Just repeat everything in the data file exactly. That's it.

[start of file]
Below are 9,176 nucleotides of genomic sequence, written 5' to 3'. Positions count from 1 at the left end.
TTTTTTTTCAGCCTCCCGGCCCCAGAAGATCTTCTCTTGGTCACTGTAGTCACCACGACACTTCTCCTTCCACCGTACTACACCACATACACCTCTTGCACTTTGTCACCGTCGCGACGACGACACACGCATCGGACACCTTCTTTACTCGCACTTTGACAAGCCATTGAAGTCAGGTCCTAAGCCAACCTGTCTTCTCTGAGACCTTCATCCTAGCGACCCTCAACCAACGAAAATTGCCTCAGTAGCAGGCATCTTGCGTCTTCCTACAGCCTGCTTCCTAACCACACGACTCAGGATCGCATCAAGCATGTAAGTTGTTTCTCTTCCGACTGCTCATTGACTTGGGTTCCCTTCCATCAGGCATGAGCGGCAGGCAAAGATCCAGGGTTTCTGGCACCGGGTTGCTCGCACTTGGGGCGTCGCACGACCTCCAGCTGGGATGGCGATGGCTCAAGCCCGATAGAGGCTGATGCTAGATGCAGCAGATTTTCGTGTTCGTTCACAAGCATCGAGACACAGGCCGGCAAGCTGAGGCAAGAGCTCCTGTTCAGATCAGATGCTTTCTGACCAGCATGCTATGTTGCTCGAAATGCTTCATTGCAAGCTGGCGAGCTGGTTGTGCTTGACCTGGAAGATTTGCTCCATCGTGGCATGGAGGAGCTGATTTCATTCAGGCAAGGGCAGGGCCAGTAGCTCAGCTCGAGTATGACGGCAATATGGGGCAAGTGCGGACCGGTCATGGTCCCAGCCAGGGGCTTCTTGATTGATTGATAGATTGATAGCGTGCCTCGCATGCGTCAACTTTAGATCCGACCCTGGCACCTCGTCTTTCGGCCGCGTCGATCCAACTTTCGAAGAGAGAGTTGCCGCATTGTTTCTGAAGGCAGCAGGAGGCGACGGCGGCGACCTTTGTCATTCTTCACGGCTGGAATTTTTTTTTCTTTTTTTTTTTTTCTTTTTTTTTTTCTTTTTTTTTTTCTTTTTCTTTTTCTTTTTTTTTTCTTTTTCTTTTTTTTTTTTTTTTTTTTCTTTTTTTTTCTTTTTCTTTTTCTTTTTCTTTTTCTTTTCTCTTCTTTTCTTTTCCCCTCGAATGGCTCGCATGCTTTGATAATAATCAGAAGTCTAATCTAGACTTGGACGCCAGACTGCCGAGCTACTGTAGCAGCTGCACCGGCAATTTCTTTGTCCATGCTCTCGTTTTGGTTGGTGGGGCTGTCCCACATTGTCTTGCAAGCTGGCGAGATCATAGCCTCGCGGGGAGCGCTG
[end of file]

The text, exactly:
Below are 9,176 nucleotides of genomic sequence, written 5' to 3'. Positions count from 1 at the left end.
TTTTTTTTCAGCCTCCCGGCCCCAGAAGATCTTCTCTTGGTCACTGTAGTCACCACGACACTTCTCCTTCCACCGTACTACACCACATACACCTCTTGCACTTTGTCACCGTCGCGACGACGACACACGCATCGGACACCTTCTTTACTCGCACTTTGACAAGCCATTGAAGTCAGGTCCTAAGCCAACCTGTCTTCTCTGAGACCTTCATCCTAGCGACCCTCAACCAACGAAAATTGCCTCAGTAGCAGGCATCTTGCGTCTTCCTACAGCCTGCTTCCTAACCACACGACTCAGGATCGCATCAAGCATGTAAGTTGTTTCTCTTCCGACTGCTCATTGACTTGGGTTCCCTTCCATCAGGCATGAGCGGCAGGCAAAGATCCAGGGTTTCTGGCACCGGGTTGCTCGCACTTGGGGCGTCGCACGACCTCCAGCTGGGATGGCGATGGCTCAAGCCCGATAGAGGCTGATGCTAGATGCAGCAGATTTTCGTGTTCGTTCACAAGCATCGAGACACAGGCCGGCAAGCTGAGGCAAGAGCTCCTGTTCAGATCAGATGCTTTCTGACCAGCATGCTATGTTGCTCGAAATGCTTCATTGCAAGCTGGCGAGCTGGTTGTGCTTGACCTGGAAGATTTGCTCCATCGTGGCATGGAGGAGCTGATTTCATTCAGGCAAGGGCAGGGCCAGTAGCTCAGCTCGAGTATGACGGCAATATGGGGCAAGTGCGGACCGGTCATGGTCCCAGCCAGGGGCTTCTTGATTGATTGATAGATTGATAGCGTGCCTCGCATGCGTCAACTTTAGATCCGACCCTGGCACCTCGTCTTTCGGCCGCGTCGATCCAACTTTCGAAGAGAGAGTTGCCGCATTGTTTCTGAAGGCAGCAGGAGGCGACGGCGGCGACCTTTGTCATTCTTCACGGCTGGAATTTTTTTTTCTTTTTTTTTTTTTCTTTTTTTTTTTCTTTTTTTTTTTCTTTTTCTTTTTCTTTTTTTTTTCTTTTTCTTTTTTTTTTTTTTTTTTTTCTTTTTTTTTCTTTTTCTTTTTCTTTTTCTTTTTCTTTTCTCTTCTTTTCTTTTCCCCTCGAATGGCTCGCATGCTTTGATAATAATCAGAAGTCTAATCTAGACTTGGACGCCAGACTGCCGAGCTACTGTAGCAGCTGCACCGGCAATTTCTTTGTCCATGCTCTCGTTTTGGTTGGTGGGGCTGTCCCACATTGTCTTGCAAGCTGGCGAGATCATAGCCTCGCGGGGAGCGCTG